We all logically know that money by itself will not make us happy. Yet so often we find ourselves falling into the trap of wanting the next best thing, or struggling to delay gratification (for ourselves or those we love)—denying something good now in order to have something great later. Aside from focusing on willpower and self-discipline, which seem so difficult to maintain, what else can we practice? In this season of thanksgiving, could practicing gratitude help us make better financial decisions?
Researchers from several top universities decided to put the gratitude theory and its impact on financial decisions to the test. They placed participants in a position to obtain a monetary reward now or a higher reward in 30 days. But before asking them to decide now or later, they were asked (at random) to recount an event from their life when they felt either happy, neutral or grateful. Those who reflected on situations for which they were thankful were more likely to delay instant gratification for a greater reward in the future. Interestingly, those who reflected on neutral or happy situations had the same degree of patience—a lesser degree than those who reflected with gratitude. Meaning, it wasn’t happiness that increased their self-control; it was gratitude.
For different reasons, we each might struggle with overspending this time of year. Perhaps it’s because the holidays are associated with pain or loss and we tempt ourselves to think about purchasing that thing we’ve been wanting will make us feel better. But we know it will only be temporary, and we’ll regret the purchase later. Or maybe we overspend because we love seeing the look on a loved one’s face when they open something unexpected, even though we know it would be in their best interest to purchase something a bit lower cost and put the difference in savings for their future. When it comes to children, we also know deep down that not gifting them every “latest and greatest” now might help them strive to achieve it for themselves later, providing them the gift of personal accomplishment.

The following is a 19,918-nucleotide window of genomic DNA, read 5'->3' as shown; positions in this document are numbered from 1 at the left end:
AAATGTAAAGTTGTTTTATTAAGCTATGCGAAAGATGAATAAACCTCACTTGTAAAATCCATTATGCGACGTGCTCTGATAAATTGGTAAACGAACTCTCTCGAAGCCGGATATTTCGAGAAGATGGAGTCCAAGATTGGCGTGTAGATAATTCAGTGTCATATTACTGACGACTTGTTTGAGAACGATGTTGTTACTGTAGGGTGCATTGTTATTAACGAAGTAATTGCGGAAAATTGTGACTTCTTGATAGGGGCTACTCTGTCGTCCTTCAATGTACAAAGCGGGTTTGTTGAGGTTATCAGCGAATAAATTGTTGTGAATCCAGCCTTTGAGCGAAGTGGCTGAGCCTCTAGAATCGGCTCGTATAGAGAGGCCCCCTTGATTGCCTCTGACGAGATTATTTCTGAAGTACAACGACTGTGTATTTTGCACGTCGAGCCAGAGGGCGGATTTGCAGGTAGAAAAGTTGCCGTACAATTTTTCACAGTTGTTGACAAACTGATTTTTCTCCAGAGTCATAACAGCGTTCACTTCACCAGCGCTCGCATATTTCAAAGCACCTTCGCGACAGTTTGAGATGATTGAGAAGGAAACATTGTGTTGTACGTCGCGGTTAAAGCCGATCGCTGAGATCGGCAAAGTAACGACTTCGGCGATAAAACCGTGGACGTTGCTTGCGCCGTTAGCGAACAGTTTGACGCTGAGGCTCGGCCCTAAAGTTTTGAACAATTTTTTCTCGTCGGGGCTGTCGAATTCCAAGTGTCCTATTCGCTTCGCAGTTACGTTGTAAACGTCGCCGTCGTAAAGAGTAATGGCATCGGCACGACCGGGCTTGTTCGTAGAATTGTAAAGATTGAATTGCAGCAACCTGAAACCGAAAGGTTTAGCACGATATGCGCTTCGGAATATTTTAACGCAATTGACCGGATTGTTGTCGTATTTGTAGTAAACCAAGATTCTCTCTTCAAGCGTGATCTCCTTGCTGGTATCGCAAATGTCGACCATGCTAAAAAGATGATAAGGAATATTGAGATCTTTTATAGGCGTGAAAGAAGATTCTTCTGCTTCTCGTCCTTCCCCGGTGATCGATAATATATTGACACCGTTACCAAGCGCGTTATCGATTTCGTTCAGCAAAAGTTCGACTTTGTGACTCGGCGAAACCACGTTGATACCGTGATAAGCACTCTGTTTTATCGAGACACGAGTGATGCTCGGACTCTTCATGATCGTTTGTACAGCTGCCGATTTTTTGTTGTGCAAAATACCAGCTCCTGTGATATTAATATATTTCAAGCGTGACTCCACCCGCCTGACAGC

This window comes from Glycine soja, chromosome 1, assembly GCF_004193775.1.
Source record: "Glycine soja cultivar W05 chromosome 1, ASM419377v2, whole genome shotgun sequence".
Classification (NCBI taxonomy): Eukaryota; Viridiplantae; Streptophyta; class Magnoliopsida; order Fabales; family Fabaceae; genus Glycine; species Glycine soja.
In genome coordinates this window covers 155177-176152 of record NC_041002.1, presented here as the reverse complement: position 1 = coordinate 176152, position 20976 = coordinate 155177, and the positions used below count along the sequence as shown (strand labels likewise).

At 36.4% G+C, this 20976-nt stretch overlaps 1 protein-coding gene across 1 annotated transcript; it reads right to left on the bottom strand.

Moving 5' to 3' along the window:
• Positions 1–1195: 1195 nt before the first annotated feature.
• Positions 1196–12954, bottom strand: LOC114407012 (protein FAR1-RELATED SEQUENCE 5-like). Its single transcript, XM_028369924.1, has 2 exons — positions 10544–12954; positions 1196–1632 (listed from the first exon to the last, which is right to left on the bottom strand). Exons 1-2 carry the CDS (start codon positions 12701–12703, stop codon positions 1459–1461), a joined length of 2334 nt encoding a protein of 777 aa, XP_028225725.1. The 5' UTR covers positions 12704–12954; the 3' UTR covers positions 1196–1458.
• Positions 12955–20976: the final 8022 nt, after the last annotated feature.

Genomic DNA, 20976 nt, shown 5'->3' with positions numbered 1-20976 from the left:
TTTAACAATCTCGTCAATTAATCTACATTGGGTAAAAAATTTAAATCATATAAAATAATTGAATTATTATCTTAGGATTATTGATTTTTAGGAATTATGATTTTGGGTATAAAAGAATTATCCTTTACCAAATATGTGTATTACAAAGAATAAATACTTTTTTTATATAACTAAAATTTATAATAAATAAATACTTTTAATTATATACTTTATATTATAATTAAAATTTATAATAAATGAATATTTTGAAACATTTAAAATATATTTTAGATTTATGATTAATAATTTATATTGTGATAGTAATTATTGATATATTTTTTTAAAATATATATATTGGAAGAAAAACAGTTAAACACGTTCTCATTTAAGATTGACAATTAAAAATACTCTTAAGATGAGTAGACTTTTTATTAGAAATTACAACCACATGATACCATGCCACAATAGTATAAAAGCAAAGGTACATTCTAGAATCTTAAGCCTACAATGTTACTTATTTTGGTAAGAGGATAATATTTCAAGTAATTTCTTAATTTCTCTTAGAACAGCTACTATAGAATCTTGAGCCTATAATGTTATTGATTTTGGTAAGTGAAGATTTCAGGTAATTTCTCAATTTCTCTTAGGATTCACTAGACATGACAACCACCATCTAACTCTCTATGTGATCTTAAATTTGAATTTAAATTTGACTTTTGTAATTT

So, when we feel this tension rise up, why not put the gratitude theory to the personal test this holiday season? Just as the participants in the study did, why don’t we take a moment to reflect on the many things in our lives for which we are grateful? And then, only after counting our blessings, make a decision. Whichever way it goes, a multitude of studies show that our overall well-being will be improved, and we’ll simultaneously increase our chances of making a good financial decision. So, what is there to lose? Let’s practice gratitude.
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